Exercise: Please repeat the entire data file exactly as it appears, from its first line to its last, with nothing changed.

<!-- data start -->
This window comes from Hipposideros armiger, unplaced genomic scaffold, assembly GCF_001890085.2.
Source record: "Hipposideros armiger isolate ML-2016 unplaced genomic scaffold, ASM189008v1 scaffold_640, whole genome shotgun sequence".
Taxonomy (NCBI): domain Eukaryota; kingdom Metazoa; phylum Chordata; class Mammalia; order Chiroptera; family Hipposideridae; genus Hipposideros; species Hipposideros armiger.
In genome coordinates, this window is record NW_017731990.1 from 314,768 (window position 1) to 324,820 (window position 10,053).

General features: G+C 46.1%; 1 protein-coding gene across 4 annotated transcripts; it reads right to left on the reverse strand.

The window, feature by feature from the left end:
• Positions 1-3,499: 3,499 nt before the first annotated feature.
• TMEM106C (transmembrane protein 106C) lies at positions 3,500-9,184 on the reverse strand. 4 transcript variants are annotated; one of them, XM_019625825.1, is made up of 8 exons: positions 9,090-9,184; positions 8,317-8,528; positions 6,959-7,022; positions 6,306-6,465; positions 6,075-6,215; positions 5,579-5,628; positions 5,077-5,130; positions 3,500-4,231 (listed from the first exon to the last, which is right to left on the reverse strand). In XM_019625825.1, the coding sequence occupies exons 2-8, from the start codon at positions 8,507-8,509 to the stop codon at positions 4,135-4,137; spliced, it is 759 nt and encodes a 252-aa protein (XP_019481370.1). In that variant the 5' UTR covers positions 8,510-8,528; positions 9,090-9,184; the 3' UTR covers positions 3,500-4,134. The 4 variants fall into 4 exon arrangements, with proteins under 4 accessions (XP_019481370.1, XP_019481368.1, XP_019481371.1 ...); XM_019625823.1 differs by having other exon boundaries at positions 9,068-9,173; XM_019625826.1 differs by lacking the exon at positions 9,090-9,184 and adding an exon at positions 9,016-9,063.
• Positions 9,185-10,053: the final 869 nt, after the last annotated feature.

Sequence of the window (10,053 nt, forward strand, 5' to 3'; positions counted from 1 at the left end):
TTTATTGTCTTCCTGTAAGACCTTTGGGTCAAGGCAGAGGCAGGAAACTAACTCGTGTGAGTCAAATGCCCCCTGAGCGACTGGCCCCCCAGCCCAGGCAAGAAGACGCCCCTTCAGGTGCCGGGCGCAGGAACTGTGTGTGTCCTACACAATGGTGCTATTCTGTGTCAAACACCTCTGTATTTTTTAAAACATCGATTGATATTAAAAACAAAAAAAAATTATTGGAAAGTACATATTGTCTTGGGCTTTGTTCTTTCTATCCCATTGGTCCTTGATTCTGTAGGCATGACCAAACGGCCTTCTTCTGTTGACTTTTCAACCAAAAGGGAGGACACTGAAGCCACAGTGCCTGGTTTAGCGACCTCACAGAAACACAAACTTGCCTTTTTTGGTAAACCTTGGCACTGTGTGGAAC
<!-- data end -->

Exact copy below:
This window comes from Hipposideros armiger, unplaced genomic scaffold, assembly GCF_001890085.2.
Source record: "Hipposideros armiger isolate ML-2016 unplaced genomic scaffold, ASM189008v1 scaffold_640, whole genome shotgun sequence".
Taxonomy (NCBI): domain Eukaryota; kingdom Metazoa; phylum Chordata; class Mammalia; order Chiroptera; family Hipposideridae; genus Hipposideros; species Hipposideros armiger.
In genome coordinates, this window is record NW_017731990.1 from 314,768 (window position 1) to 324,820 (window position 10,053).

General features: G+C 46.1%; 1 protein-coding gene across 4 annotated transcripts; it reads right to left on the reverse strand.

The window, feature by feature from the left end:
• Positions 1-3,499: 3,499 nt before the first annotated feature.
• TMEM106C (transmembrane protein 106C) lies at positions 3,500-9,184 on the reverse strand. 4 transcript variants are annotated; one of them, XM_019625825.1, is made up of 8 exons: positions 9,090-9,184; positions 8,317-8,528; positions 6,959-7,022; positions 6,306-6,465; positions 6,075-6,215; positions 5,579-5,628; positions 5,077-5,130; positions 3,500-4,231 (listed from the first exon to the last, which is right to left on the reverse strand). In XM_019625825.1, the coding sequence occupies exons 2-8, from the start codon at positions 8,507-8,509 to the stop codon at positions 4,135-4,137; spliced, it is 759 nt and encodes a 252-aa protein (XP_019481370.1). In that variant the 5' UTR covers positions 8,510-8,528; positions 9,090-9,184; the 3' UTR covers positions 3,500-4,134. The 4 variants fall into 4 exon arrangements, with proteins under 4 accessions (XP_019481370.1, XP_019481368.1, XP_019481371.1 ...); XM_019625823.1 differs by having other exon boundaries at positions 9,068-9,173; XM_019625826.1 differs by lacking the exon at positions 9,090-9,184 and adding an exon at positions 9,016-9,063.
• Positions 9,185-10,053: the final 869 nt, after the last annotated feature.

Sequence of the window (10,053 nt, forward strand, 5' to 3'; positions counted from 1 at the left end):
TTTATTGTCTTCCTGTAAGACCTTTGGGTCAAGGCAGAGGCAGGAAACTAACTCGTGTGAGTCAAATGCCCCCTGAGCGACTGGCCCCCCAGCCCAGGCAAGAAGACGCCCCTTCAGGTGCCGGGCGCAGGAACTGTGTGTGTCCTACACAATGGTGCTATTCTGTGTCAAACACCTCTGTATTTTTTAAAACATCGATTGATATTAAAAACAAAAAAAAATTATTGGAAAGTACATATTGTCTTGGGCTTTGTTCTTTCTATCCCATTGGTCCTTGATTCTGTAGGCATGACCAAACGGCCTTCTTCTGTTGACTTTTCAACCAAAAGGGAGGACACTGAAGCCACAGTGCCTGGTTTAGCGACCTCACAGAAACACAAACTTGCCTTTTTTGGTAAACCTTGGCACTGTGTGGAAC